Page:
The results of our elections have, for now at least, altered our politicians’ approach to each other, and the tone of their public utterances, which are currently civil, open and constructive. Yet there has been indignation at the formation of this new alliance, as well as approval, with understandable accusations of sell-out. There are indeed grounds for concern. For those of us whose focus is peace, none of their original policies matched our aspirations in any case and, in the words of our new Prime Minister, ‘Some policies have been lost on both sides, some have been changed and yes, we have had to find ways to deal with the issues where we profoundly disagree’.
Yet if we allow our disappointment to recede for a moment, I think this is not time for despair; indeed, some hope can be found. These are human beings who, as such, will have impure motives and ambitions. They are also, I suspect, people with a real desire to live up to the ideals embodied in their own rhetoric. We may consider that their policies are at odds with those ideals and this is ground for serious debate, but the ideals themselves - such as the ‘freedom, fairness and responsibility’ named by Nick Clegg, give a useful reference point, providing an opportunity for those who wish to hold their politicians to account. Confronting differences is necessary. But assuming some good in others increases the chance of influencing them. Having passionately held values and beliefs need not mean insulting those who disagree or refusing to take the small steps that are possible and that go in the right direction.
How can principle be married with cooperation? Can respect for people be maintained in spite of profound disagreements over analysis and policy? This is a challenge not only for politicians but for peace activists too, who also need to work in coalition across ethical and ideological divides. Learning from this process must be one item on the peacebuilding agenda in the coming years, as we support serious attempts by politicians to deal with the difficulties honestly and constructively. Unless we stop treating our political system as a battle ground it will never be a place of gender equality and without progress towards that we shall not succeed in turning the system we currently have into a vehicle for real, constructive democracy. I hope we will see a movement here for more civilised and inclusive politics, in which the common good is the common goal. It will not be easy but it could be infinitely worthwhile.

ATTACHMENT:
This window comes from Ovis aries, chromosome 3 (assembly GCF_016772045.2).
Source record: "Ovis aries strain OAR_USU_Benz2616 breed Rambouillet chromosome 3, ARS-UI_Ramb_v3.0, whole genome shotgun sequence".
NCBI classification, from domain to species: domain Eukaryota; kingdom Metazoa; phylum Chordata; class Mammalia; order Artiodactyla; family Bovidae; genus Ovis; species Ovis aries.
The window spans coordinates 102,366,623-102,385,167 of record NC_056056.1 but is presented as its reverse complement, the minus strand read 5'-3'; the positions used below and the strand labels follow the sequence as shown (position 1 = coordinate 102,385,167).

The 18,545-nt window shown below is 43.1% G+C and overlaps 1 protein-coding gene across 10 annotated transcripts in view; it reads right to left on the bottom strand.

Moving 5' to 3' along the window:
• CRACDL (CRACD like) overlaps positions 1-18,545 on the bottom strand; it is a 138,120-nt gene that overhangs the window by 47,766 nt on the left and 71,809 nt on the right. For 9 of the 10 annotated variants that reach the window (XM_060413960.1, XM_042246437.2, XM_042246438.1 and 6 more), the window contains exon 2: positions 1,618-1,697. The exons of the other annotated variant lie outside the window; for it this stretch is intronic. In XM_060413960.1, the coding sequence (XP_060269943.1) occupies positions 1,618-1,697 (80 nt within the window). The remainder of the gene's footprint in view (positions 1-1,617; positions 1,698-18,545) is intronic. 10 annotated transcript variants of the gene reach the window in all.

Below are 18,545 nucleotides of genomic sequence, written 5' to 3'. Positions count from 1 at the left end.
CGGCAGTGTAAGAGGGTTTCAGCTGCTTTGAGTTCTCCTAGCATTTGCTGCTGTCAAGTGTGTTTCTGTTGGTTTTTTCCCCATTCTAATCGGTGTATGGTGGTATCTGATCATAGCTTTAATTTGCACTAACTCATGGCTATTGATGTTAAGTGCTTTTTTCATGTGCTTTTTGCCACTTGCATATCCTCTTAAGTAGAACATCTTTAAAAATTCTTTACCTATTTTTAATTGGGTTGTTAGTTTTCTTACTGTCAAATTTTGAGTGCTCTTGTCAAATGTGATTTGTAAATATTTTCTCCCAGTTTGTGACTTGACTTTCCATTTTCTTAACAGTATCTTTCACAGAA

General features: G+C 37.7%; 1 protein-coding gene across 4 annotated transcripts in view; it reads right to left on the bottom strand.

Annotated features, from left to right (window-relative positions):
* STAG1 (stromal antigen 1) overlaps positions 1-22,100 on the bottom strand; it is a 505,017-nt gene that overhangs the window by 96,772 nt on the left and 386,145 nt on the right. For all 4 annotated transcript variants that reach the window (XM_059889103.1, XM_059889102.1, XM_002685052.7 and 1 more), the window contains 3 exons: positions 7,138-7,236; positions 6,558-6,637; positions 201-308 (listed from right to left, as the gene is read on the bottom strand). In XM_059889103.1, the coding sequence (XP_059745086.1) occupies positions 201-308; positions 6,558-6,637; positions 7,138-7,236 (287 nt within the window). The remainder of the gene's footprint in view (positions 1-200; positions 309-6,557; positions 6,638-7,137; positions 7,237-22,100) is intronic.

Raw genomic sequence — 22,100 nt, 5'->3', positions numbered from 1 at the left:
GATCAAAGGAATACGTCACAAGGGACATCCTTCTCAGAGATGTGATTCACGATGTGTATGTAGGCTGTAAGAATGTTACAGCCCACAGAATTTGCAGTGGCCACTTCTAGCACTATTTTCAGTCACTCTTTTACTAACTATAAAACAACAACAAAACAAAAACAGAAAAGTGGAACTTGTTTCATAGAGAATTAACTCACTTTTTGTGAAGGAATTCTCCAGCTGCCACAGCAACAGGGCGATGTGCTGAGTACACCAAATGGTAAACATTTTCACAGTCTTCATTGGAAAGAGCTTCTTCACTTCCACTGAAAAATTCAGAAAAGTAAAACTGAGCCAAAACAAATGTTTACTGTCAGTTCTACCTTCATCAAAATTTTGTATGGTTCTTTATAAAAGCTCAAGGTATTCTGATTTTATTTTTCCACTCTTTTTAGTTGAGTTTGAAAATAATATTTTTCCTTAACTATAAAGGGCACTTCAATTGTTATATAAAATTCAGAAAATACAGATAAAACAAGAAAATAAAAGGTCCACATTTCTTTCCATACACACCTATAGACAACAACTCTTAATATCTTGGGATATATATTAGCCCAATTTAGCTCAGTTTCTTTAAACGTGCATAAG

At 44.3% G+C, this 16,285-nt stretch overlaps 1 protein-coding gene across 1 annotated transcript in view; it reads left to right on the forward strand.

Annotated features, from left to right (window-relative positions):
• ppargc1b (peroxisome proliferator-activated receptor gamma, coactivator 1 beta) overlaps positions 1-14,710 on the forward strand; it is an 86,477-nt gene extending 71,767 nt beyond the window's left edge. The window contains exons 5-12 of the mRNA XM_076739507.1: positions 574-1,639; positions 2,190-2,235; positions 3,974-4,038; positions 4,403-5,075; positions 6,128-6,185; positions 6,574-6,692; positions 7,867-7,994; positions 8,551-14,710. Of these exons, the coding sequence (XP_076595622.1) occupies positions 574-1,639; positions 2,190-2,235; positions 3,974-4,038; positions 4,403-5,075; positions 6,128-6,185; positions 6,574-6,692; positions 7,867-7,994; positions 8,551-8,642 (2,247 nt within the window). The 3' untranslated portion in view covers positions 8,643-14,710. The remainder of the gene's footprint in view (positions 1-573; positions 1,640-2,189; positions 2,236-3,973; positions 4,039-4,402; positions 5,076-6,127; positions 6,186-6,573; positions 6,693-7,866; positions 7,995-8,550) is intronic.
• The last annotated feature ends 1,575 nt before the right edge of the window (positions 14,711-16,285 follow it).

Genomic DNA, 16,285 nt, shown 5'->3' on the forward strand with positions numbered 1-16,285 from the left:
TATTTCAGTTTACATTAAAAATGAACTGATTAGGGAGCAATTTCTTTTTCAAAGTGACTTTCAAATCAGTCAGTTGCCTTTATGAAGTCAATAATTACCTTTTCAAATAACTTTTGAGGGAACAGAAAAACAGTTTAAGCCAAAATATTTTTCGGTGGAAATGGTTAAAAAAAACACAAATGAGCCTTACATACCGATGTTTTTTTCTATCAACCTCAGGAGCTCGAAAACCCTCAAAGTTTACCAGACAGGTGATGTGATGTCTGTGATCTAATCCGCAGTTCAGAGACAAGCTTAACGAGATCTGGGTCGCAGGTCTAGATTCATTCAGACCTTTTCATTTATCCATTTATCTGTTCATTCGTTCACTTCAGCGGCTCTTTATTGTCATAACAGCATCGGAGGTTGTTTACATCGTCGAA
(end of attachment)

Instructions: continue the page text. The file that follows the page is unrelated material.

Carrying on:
In the meantime we must act on one of the key assumptions of nonviolence: that political responsibility does not rest only with elected politicians but also with vocal and active electorates. We must form a stronger ‘peace constituency’, both locally and nationally, keeping up the pressure for nuclear disarmament, not only for its own sake but as a crucial step in furthering the aim of global nuclear disarmament that is implicit in the NPT. Commitment to this would give our government the moral right to be heard on efforts to halt and reverse the spread of nuclear weapons. We must resist any idea that war can be justified or can bring about a safer world. And we must call for a negotiated political settlement in Afghanistan, accompanied by support of every kind for Afghans who are working for peace and justice in their country. Peace cannot be imposed from outside, only built from within.
Scilla Elworthy’s arresting article points to the power and efficacy of local actors in building peace, with examples from around the world that inspire and convince. As she points out, the current funding available to support them is derisory, especially given the astronomic levels of military spending. Her proposal for a Versailles Convention in 2018, the 100th anniversary of the disastrous Versailles Treaty, is brilliant: a shining example of the power of imagination in making change possible. I hope this idea, to end ‘humanity’s bloodiest 100 years’ with a convention to prevent them, will receive the support it deserves. The preparatory work needs to begin now. I believe that the funding for it, and for the Convention itself, should be taken out of current military budgets. This expectation should be included at the launch of the campaign.
Meanwhile, for the sake of justice and inclusion, of constructive politics at home and the advancement of global peace, we must give serious and concerted attention to ending the domination of ‘macho masculinity’ in our politics and mobilising a movement of women to claim their right to equality, not only in participation, but in defining and shaping the political ethos and process that will build inclusive democracy and a more peaceful world.